SB: What is the Intoxication line about?
SI:  The Intoxication line is my take on somewhere between Harlequin's hottest and our competition's hottest.  I want stories with heat, heart and that timeless HEA.  The Intoxication line stories should sweep you away, grab your heart and genitals and involve you in the entire story from start to finish so that you're rooting for the Hero and Heroine to finally get their shit together by the end of the book.  

SB:  How do you deal with difficult authors?
SI:  I don't. 

SB: What do you like about this job?
SI: Honestly, the fact that a: my authors are MY authors and I had a hand in helping their career.  That makes me feel good.  The other bene of this job is that for the most part, I'm working with a group of authors who learn from each round of edits.  Amber Rose Thompson's first book with us was pretty clean considering, but after the round of edits Thompson went through, Amber learned more about the process and the next story had a new set of issues to deal with, while the old ones were mostly gone.  That's an author that grows.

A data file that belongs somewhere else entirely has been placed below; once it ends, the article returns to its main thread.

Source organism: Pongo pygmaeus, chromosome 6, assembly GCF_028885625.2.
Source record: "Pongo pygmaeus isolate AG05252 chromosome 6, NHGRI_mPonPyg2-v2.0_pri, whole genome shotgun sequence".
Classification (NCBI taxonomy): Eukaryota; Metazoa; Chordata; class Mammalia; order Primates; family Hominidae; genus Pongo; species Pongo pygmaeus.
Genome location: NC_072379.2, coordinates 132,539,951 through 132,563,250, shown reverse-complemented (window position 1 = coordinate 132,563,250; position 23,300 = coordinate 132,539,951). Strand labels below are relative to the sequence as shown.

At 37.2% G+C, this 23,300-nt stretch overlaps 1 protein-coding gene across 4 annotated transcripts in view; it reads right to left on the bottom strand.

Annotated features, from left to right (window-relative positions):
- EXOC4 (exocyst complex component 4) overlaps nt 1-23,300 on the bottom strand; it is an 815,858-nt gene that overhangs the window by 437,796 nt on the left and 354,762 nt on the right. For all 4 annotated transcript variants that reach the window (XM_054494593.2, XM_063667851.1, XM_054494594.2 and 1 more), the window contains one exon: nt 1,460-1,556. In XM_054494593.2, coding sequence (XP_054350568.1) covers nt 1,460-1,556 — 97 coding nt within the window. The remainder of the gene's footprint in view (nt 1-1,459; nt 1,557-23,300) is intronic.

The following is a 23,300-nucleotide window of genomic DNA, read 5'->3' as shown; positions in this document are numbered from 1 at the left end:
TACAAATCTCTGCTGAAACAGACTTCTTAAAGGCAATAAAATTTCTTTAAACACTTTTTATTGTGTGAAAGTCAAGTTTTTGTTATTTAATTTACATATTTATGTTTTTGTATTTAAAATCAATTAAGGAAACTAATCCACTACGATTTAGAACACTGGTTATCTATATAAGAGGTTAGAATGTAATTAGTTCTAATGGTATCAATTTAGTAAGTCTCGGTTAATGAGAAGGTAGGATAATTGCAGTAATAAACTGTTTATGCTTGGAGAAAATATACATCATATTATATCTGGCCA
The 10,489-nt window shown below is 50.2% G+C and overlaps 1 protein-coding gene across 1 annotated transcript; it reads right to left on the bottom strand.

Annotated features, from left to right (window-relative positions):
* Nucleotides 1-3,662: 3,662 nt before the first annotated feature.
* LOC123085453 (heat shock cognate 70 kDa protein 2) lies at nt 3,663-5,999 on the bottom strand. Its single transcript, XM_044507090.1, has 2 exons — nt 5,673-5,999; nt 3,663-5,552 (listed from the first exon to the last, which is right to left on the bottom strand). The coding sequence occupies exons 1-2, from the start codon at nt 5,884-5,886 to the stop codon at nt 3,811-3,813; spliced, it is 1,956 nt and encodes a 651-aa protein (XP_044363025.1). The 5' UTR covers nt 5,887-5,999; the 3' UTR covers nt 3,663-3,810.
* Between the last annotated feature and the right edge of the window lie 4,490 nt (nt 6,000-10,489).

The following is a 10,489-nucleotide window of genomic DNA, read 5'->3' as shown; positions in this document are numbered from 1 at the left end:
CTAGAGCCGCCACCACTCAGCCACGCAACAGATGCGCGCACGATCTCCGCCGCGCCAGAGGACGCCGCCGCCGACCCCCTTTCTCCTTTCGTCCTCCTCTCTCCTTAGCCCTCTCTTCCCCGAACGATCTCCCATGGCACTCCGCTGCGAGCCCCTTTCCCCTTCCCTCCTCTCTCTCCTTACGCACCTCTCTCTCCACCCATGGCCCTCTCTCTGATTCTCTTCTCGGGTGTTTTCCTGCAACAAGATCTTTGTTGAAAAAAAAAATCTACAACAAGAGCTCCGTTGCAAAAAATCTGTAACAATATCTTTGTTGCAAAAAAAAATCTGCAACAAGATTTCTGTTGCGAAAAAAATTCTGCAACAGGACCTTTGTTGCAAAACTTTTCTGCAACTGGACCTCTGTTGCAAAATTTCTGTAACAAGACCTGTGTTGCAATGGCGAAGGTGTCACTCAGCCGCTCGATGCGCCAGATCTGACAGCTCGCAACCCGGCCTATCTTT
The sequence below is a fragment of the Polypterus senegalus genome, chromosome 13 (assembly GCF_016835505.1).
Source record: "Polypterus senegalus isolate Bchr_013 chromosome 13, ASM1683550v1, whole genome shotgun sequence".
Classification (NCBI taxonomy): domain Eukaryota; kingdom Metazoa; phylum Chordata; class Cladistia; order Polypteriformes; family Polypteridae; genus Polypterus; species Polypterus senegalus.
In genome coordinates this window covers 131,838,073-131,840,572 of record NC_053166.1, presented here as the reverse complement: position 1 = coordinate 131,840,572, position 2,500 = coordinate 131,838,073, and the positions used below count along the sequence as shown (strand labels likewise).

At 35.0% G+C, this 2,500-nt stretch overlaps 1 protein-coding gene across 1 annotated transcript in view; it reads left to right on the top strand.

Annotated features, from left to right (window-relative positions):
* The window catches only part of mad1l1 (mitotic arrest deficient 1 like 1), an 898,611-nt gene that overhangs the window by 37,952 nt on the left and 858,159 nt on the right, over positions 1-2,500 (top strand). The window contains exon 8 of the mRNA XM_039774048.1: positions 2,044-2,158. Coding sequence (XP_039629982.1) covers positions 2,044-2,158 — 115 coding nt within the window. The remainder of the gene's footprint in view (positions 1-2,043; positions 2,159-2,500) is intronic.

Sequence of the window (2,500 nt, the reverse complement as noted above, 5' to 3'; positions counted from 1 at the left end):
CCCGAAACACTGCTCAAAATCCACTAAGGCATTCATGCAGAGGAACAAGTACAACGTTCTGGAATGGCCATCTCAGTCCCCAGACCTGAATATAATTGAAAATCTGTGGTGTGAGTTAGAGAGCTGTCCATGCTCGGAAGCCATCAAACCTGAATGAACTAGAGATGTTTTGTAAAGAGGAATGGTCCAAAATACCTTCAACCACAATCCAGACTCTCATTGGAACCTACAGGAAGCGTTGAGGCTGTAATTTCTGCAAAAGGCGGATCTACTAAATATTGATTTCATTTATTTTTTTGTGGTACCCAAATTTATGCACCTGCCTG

SB: What has this gig taught you about the industry?
SB: It's given me a greater insight into marketing aspects, cost effective promotions and how the acquisition process works.  I've applied these lessons to my own writing career and thrown them back at my stable of authors for them to utilize.

SB:  You've had some hit anthologies come out in erotic romance lately.  What was the thinking like when you came up with these ideas?